Criminalizing the Opioid Epidemic: Marketing Vivitrol to Judges



The pharmaceutical company Alkermes, is marketing Vivitrol, a medication given to Heroin addicts, directly to court judges and other officials. Unlike other heroin treatments, such as methadone and buprenorphine, Vivitrol claims to be nonaddictive, which is appealing to judges facing the effects of the opioid epidemic. This news made it on to SERMO quickly, and the majority of doctors expressed shock and anger at this marketing practice:

I am outraged at the absurdity of a premise that pharma detail reps can “educate” adequately a judge with little or no understanding of pharmacology, physiology, etc required to make a decision about which medical treatment is optimal for treating a drug addict. Why are doctors excoriated for prescribing a new medication based on educational information provided by the manufacturer but nobody is screaming about the judges. - Pathology

A judge should not be able order a specific medication, if they are doing so they are practicing medicine w/o a license and the Medical Boards should take action. The best scenario would be to have the person be ordered to be seen by a physician with expertise in addictions and let them decide the treatment. – Psychiatry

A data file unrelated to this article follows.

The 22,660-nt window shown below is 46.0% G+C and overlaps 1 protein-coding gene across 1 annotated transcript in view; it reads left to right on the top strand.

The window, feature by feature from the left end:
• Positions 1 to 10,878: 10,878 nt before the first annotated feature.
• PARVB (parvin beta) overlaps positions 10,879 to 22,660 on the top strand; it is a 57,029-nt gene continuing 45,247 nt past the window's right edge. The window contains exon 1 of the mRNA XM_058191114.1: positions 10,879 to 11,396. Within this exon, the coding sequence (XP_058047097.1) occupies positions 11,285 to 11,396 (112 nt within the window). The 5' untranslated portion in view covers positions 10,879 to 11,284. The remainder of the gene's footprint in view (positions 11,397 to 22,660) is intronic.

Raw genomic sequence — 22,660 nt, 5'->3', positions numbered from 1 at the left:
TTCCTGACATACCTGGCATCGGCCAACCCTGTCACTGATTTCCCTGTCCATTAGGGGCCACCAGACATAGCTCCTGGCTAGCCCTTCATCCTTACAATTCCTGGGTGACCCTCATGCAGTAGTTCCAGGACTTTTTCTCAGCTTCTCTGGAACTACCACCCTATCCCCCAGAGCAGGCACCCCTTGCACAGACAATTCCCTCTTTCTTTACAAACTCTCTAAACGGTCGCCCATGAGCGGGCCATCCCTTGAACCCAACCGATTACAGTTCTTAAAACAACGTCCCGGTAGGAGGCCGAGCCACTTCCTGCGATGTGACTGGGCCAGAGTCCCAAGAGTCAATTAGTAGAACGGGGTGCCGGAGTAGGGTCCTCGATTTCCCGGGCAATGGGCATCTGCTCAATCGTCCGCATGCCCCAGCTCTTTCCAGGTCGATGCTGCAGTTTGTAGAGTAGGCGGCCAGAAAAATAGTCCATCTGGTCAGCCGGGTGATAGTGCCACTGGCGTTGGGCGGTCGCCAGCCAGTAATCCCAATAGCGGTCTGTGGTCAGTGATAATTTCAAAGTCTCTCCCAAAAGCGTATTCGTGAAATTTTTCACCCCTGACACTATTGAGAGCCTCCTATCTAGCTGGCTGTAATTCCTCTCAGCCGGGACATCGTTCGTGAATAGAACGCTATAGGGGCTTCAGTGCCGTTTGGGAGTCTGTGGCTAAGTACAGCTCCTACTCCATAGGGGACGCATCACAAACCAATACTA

The specific marketing tactic employed by Alkermes, while the start of the conversation, was viewed by some as a downstream effect of treating the opioid crisis primarily as a criminal issue. Drug addiction is increasingly viewed as primarily a health problem, not a criminal problem across the world. There are large benefits to addressing addicts as patients instead of criminals, and by putting more money towards treatment instead of jailing, countries stand to see other substantial economic benefits as well: for a dollar spent on treatment, up to 3 are saved in crime reduction. This is aligned with a recent SERMO poll that showed 62 percent of doctors think that illicit drug use should be treated a public health issue over a criminal one. The sale of Vivitrol directly to judges raised commentary about these bigger systematic issues as well:

The premise that drug problems are dealt with in the justice system is a big problem here. Addiction is a disease, and these judges are trying to give people a chance of treatment, but the pharmaceutical company is exploiting their good will for profit. – Psychiatry

Maybe it’s a case of hating the game, not hating the players, but I think what the company is doing is strategically-sound targeted marketing, a mere incremental evolution of a problem doctors can not possibly control. – Anesthesiology

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